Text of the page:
Waltrich Plastic Corporation quietly has served the military community for more than a dozen years, without thanks or fanfare.
Since 2002, the Walthourville-based company has supplied the material used to make thousands of yellow bows and patriotic ribbons displayed on trees, streetlights and telephone poles in the Liberty County-Fort Stewart community.
According to the “Yellow Bow” lady, Melinda Schneider, Ladies Auxiliary commander for Disabled Veterans of America, Chapter 46, Waltrich owners Gary and Mark Pokrandt have provided free of charge the webbing for the bows and ribbons she and others have placed in conspicuous places as a show of support for troops serving in Iraq and Afghanistan.
On Tuesday, the Pokrandt brothers and their company were recognized for their generosity and continued support for soldiers and veterans during a ceremony Monday at the plant’s entrance.
“They’ve been wonderful for providing the webbing so the families of the soldiers know that we have their back,” Schneider said. “They’ve donated over half-a-million yards of webbing since before 2003.”
Schneider thanked Walthourville Mayor Daisy Pray, Hinesville Mayor Jim Thomas, members of the Hinesville City Council, Liberty County Chamber of Commerce and veterans’ organizations representatives for taking part in the ceremony.
Brooke Childers, who represented U.S. Rep. Buddy Carter, R-Georgia, expressed his thanks to the Pokrandts from his perspective as a congressman and as a former state senator.
“(Congressman Carter) sends this congressional resolution recognizing all your contributions to the community — not only your direct contributions, but also as a local employer,” Childers said as she presented a framed copy of the resolution signed by Carter. “We thank you for all that you do.”
Pray also expressed her gratitude for their support for the military — not only from her perspective as a mayor, but also as a mother of a soldier, Maj. Derrick Pray, who has completed several combat tours in Iraq and Afghanistan. She thanked the Pokrandts’ for serving the community as an employer and for their support for military families.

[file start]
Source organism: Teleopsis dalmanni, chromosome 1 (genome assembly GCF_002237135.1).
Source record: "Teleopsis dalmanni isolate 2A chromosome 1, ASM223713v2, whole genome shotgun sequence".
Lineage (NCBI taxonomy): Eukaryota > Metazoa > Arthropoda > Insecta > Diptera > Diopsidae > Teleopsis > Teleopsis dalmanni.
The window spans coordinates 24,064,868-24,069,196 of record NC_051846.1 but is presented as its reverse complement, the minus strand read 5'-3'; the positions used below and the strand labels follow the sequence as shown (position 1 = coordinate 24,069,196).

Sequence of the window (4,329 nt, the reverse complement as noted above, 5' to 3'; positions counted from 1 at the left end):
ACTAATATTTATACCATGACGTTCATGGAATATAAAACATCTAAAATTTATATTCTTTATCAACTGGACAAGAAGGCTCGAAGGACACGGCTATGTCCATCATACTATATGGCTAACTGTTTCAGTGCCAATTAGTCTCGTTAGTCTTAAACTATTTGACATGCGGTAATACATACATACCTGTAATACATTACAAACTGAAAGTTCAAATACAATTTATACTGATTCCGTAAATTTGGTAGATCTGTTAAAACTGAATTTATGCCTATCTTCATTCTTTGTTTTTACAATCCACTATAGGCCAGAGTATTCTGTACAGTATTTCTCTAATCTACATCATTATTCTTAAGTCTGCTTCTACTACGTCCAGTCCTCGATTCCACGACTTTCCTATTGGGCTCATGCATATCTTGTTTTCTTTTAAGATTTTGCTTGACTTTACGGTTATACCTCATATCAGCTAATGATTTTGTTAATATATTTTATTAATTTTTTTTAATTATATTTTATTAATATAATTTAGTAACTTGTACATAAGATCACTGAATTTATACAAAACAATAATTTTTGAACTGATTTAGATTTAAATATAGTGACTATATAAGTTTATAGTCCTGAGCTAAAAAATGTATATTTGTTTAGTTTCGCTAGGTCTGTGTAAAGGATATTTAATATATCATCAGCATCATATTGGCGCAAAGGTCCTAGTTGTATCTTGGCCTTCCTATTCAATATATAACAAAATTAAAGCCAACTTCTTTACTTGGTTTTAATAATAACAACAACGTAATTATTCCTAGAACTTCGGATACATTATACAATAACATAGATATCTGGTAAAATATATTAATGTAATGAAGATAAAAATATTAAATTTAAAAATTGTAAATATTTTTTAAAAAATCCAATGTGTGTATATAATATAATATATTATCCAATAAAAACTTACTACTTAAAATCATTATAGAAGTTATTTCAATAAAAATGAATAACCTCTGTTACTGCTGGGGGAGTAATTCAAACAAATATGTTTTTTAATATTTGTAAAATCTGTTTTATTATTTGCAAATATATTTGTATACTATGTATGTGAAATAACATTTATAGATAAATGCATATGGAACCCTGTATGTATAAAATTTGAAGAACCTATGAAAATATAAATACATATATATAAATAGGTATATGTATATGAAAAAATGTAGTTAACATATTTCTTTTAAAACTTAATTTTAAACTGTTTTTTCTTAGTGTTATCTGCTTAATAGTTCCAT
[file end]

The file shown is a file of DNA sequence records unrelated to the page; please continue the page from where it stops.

Thomas echoed Pray’s comments, thanking the Pokrandts for all they’ve done and continue to do on behalf of this military community.
“Sometimes, we don’t really know what these ribbons really mean to the soldiers and their families,” he said. “These ribbons remind the public, our citizens, what our soldiers and their families go through each time they deploy. On behalf of the city of Hinesville, thank you very much.”
Following Thomas’ comments, Schneider read a poem by Paul Spence called, “The Bow,” which talked about the emotional significance the yellow bows have on families of deployed soldiers as well as members of the community and nation they serve.
Gary Pokrandt said he and his brother donate the ribbon material to support the troops and their families and support the military community as a whole.
“The donation of the ribbons is strictly to support our troops,” Pokrandt said. “The ribbon itself is just a product that we make in different colors … The way it started was shortly after the war in Iraq and Afghanistan started, on the way to work one morning I noticed some yellow ribbons on telephone poles on U.S. 84 that were deteriorating because of the weather. I knew we could make yellow ribbon from webbing that would last outdoors for years. I figured if the city was willing to go through the trouble of putting up the ribbon, the least we could do is donate the webbing for the ribbons.”
Schneider admitted she doesn’t know who was putting up the yellow ribbons in 2002, but would like to thank them for starting something that benefits the whole community.
“I was a volunteer for (Army Community Services) and (Family and Morale, Welfare and Recreation) on Fort Stewart when they received webbing from Waltrich Plastic,” she said. “We first made bows using a stapler to hold them together, until an engineer at Waltrich Plastic designed a template that shaped the webbing into beautiful bows. Soldiers copied the template so we could help family members make bows to show support for their deployed soldiers.”